Thursday 13th March 2008

Jethro van Ekeren: IMO 2004 Greece Report

In July of this year, I, along with five other secondary school students from around New Zealand, had the amazing opportunity to travel to Athens, Greece to compete in the 45th International Mathematical Olympiad (IMO) along with over 500 students from 85 countries from around the world.  But before the competition began, we, the New Zealand team, spent a week on the beautiful island of Paros, to acclimatise to the heat, relax on the beach,…and soak up some of the Greek lifestyle!

Paros is a wonderful place, the weather was perfect, and the food was great (Souvlaki is surely the best tasting food in existence!). All the houses are white washed and have a little blue line painted around the windows and doors.

Home base on Paros.

Home base on Paros.

All too soon, our week-long holiday was over and it was back to Athens for the beginning of the competition. The IMO is an individual sport, there is no official team score, each student sits two exams, on consecutive days, each four and a half hours long and containing three questions. Each question is worth seven marks, giving a maximum possible total of 42 points.

Despite only fully solving one question, I gained a total mark of 16 which was enough (though only just!) to earn a bronze medal.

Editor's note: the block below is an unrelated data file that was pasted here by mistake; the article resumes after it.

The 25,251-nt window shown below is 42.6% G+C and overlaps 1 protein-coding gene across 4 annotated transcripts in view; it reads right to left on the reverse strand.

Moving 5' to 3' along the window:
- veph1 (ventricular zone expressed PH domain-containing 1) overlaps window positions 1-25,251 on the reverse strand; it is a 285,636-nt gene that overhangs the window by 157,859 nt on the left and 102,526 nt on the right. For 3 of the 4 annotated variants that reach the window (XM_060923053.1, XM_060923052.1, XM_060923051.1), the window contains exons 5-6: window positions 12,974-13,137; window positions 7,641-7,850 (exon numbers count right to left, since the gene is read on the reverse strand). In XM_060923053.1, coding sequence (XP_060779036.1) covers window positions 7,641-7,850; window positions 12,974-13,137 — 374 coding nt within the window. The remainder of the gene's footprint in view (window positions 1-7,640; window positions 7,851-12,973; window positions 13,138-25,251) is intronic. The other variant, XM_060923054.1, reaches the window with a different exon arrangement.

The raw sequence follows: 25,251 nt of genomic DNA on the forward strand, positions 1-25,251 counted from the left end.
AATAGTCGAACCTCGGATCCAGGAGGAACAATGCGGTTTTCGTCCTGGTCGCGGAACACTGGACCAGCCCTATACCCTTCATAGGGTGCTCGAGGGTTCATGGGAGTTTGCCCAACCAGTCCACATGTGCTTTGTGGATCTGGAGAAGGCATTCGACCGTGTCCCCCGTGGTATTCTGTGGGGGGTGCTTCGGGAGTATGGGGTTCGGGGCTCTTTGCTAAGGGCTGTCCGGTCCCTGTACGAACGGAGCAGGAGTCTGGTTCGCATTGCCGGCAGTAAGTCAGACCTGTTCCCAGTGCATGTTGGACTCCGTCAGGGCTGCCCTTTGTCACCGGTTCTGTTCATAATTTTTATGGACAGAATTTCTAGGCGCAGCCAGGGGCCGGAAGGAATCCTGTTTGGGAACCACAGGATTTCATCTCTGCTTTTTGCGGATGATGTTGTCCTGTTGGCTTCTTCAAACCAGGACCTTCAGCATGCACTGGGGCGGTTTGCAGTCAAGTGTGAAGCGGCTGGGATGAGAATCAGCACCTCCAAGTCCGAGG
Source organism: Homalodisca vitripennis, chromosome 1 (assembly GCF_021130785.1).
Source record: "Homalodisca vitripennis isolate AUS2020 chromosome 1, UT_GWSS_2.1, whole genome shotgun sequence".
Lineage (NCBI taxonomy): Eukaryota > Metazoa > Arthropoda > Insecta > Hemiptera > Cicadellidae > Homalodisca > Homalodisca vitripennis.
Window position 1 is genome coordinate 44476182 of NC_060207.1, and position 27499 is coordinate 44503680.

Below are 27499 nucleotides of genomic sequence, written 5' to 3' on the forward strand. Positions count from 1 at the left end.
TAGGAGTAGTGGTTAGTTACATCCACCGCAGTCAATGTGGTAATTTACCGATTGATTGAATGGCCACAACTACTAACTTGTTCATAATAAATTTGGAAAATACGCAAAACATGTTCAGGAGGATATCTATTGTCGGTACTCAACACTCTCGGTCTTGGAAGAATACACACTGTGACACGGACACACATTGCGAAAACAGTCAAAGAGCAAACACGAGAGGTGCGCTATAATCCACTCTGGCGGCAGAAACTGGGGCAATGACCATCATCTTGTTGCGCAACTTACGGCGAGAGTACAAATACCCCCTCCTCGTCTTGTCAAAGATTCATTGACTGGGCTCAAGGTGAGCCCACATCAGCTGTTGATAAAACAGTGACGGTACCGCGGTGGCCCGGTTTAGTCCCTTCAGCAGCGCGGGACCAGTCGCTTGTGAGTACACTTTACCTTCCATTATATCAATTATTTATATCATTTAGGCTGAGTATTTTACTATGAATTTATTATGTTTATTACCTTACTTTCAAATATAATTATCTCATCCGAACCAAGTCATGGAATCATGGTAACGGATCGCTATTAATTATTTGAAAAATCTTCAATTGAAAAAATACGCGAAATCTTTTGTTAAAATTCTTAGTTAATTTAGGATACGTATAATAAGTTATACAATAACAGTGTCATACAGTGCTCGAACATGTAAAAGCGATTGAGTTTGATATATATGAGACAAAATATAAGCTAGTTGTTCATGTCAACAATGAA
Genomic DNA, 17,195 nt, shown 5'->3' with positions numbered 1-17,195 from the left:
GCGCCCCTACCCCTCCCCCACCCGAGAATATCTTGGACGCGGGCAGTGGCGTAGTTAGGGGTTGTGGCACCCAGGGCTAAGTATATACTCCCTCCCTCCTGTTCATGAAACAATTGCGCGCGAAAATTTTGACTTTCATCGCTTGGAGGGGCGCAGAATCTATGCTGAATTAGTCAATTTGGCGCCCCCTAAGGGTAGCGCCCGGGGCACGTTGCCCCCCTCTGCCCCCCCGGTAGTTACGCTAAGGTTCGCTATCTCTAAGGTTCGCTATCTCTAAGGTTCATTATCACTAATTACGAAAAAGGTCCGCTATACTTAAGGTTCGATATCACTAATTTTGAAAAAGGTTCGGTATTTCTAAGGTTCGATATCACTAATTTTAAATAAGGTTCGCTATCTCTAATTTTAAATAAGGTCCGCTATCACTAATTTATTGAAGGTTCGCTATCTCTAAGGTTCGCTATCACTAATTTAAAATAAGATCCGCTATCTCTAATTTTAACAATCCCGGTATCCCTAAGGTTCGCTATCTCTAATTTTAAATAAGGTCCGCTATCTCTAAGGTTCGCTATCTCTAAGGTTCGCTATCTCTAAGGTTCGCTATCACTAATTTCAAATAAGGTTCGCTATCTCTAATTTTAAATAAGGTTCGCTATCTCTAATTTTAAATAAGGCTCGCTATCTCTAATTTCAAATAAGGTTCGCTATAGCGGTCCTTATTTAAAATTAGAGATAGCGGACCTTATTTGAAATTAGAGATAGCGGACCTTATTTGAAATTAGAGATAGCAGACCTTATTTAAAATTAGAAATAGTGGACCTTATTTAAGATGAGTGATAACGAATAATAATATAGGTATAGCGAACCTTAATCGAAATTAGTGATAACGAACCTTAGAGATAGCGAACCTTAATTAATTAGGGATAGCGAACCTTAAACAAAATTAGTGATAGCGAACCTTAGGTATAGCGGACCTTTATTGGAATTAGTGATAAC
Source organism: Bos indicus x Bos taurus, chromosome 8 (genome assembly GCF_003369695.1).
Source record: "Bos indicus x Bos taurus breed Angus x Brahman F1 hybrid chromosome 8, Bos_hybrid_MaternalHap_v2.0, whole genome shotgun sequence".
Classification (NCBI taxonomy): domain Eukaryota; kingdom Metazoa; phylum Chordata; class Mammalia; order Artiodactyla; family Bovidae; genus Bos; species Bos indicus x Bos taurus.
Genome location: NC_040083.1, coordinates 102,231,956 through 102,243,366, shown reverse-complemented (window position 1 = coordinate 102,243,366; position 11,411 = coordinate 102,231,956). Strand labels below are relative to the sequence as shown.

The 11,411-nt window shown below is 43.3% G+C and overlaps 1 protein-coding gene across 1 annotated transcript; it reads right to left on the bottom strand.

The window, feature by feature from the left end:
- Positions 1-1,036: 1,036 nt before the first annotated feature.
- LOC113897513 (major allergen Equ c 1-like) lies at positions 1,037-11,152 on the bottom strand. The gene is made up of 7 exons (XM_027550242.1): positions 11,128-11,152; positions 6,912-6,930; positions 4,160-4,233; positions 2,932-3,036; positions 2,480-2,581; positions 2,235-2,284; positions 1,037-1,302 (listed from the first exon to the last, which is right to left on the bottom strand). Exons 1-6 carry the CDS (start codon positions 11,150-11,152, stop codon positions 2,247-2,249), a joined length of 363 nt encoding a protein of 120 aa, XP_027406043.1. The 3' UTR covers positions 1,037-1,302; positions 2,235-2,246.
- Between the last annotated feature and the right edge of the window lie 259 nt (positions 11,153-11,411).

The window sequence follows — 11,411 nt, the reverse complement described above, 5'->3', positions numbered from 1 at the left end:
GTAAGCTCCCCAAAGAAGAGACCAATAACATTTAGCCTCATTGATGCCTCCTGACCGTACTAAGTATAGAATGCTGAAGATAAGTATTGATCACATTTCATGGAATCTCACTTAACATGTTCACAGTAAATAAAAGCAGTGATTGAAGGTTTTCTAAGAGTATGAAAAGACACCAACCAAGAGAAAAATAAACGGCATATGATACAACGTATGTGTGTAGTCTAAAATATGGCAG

After the exams, finally able to relax, we were all taken on excursions to famous landmarks around Athens and further afield. It was wonderful to be able to visit such famous and significant sites as the Acropolis and Areopagus, the temple of Poseidon at Sounio and the ruins of the ancient city of Mycenae; and simply to walk around buildings well over 2000 years old.

Especially impressive was the tomb of Agamemnon, an example of a “beehive tomb” named for its shape. Even today, archaeologists are baffled at how the builders were able to move some of the 120 ton stones comprising its walls to the site.

Tomb of Agamemnon, Mycenae

Tomb of Agamemnon, Mycenae.

In all, this was an absolutely amazing trip, and one to be remembered for a lifetime.

Anyway, how about a problem?

We call a positive integer alternating if every two consecutive digits in its decimal representation are of different parity. Find all positive integers n, such that n has a multiple which is alternating.

This was question six (the hardest problem) on the exam this year. Enjoy!